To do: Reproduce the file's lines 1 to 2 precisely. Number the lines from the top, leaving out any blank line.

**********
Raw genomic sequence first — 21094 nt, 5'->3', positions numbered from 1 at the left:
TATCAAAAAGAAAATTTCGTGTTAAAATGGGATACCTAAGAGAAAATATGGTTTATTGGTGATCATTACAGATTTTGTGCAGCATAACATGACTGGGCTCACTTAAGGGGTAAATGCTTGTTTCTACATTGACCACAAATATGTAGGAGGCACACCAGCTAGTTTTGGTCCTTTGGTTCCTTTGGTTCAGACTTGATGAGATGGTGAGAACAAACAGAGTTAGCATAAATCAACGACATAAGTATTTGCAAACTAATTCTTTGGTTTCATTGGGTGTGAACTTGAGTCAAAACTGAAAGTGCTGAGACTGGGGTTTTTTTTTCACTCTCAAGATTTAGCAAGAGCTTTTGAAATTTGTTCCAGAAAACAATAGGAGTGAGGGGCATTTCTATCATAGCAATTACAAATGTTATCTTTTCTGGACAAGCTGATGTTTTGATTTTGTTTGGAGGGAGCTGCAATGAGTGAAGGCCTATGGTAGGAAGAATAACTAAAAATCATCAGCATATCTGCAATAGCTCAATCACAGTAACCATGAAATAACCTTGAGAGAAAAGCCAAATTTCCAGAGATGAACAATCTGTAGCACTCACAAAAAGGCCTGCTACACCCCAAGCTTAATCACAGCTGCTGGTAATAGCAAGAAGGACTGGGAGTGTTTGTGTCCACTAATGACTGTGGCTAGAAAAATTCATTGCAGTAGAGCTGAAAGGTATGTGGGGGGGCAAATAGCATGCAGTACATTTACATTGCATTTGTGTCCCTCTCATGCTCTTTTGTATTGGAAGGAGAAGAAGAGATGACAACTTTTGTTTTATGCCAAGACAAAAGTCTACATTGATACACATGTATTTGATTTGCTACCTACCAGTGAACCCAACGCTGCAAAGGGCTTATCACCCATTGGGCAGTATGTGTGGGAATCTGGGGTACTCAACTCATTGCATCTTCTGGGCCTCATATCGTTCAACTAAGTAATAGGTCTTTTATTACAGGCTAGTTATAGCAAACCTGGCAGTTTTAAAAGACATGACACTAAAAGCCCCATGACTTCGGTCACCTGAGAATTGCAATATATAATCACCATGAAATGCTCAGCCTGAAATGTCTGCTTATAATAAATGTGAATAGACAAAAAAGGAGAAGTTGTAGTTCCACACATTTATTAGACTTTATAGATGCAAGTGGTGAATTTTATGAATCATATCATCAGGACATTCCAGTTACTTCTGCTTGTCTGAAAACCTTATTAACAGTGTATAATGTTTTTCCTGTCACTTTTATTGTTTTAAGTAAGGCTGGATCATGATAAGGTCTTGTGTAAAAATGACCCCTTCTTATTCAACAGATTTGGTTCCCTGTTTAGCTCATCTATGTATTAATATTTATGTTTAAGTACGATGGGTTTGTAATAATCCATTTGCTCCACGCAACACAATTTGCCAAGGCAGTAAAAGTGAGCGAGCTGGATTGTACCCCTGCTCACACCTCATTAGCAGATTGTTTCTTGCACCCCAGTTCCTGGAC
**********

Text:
Raw genomic sequence first — 21094 nt, 5'->3', positions numbered from 1 at the left:
TATCAAAAAGAAAATTTCGTGTTAAAATGGGATACCTAAGAGAAAATATGGTTTATTGGTGATCATTACAGATTTTGTGCAGCATAACATGACTGGGCTCACTTAAGGGGTAAATGCTTGTTTCTACATTGACCACAAATATGTAGGAGGCACACCAGCTAGTTTTGGTCCTTTGGTTCCTTTGGTTCAGACTTGATGAGATGGTGAGAACAAACAGAGTTAGCATAAATCAACGACATAAGTATTTGCAAACTAATTCTTTGGTTTCATTGGGTGTGAACTTGAGTCAAAACTGAAAGTGCTGAGACTGGGGTTTTTTTTTCACTCTCAAGATTTAGCAAGAGCTTTTGAAATTTGTTCCAGAAAACAATAGGAGTGAGGGGCATTTCTATCATAGCAATTACAAATGTTATCTTTTCTGGACAAGCTGATGTTTTGATTTTGTTTGGAGGGAGCTGCAATGAGTGAAGGCCTATGGTAGGAAGAATAACTAAAAATCATCAGCATATCTGCAATAGCTCAATCACAGTAACCATGAAATAACCTTGAGAGAAAAGCCAAATTTCCAGAGATGAACAATCTGTAGCACTCACAAAAAGGCCTGCTACACCCCAAGCTTAATCACAGCTGCTGGTAATAGCAAGAAGGACTGGGAGTGTTTGTGTCCACTAATGACTGTGGCTAGAAAAATTCATTGCAGTAGAGCTGAAAGGTATGTGGGGGGGCAAATAGCATGCAGTACATTTACATTGCATTTGTGTCCCTCTCATGCTCTTTTGTATTGGAAGGAGAAGAAGAGATGACAACTTTTGTTTTATGCCAAGACAAAAGTCTACATTGATACACATGTATTTGATTTGCTACCTACCAGTGAACCCAACGCTGCAAAGGGCTTATCACCCATTGGGCAGTATGTGTGGGAATCTGGGGTACTCAACTCATTGCATCTTCTGGGCCTCATATCGTTCAACTAAGTAATAGGTCTTTTATTACAGGCTAGTTATAGCAAACCTGGCAGTTTTAAAAGACATGACACTAAAAGCCCCATGACTTCGGTCACCTGAGAATTGCAATATATAATCACCATGAAATGCTCAGCCTGAAATGTCTGCTTATAATAAATGTGAATAGACAAAAAAGGAGAAGTTGTAGTTCCACACATTTATTAGACTTTATAGATGCAAGTGGTGAATTTTATGAATCATATCATCAGGACATTCCAGTTACTTCTGCTTGTCTGAAAACCTTATTAACAGTGTATAATGTTTTTCCTGTCACTTTTATTGTTTTAAGTAAGGCTGGATCATGATAAGGTCTTGTGTAAAAATGACCCCTTCTTATTCAACAGATTTGGTTCCCTGTTTAGCTCATCTATGTATTAATATTTATGTTTAAGTACGATGGGTTTGTAATAATCCATTTGCTCCACGCAACACAATTTGCCAAGGCAGTAAAAGTGAGCGAGCTGGATTGTACCCCTGCTCACACCTCATTAGCAGATTGTTTCTTGCACCCCAGTTCCTGGAC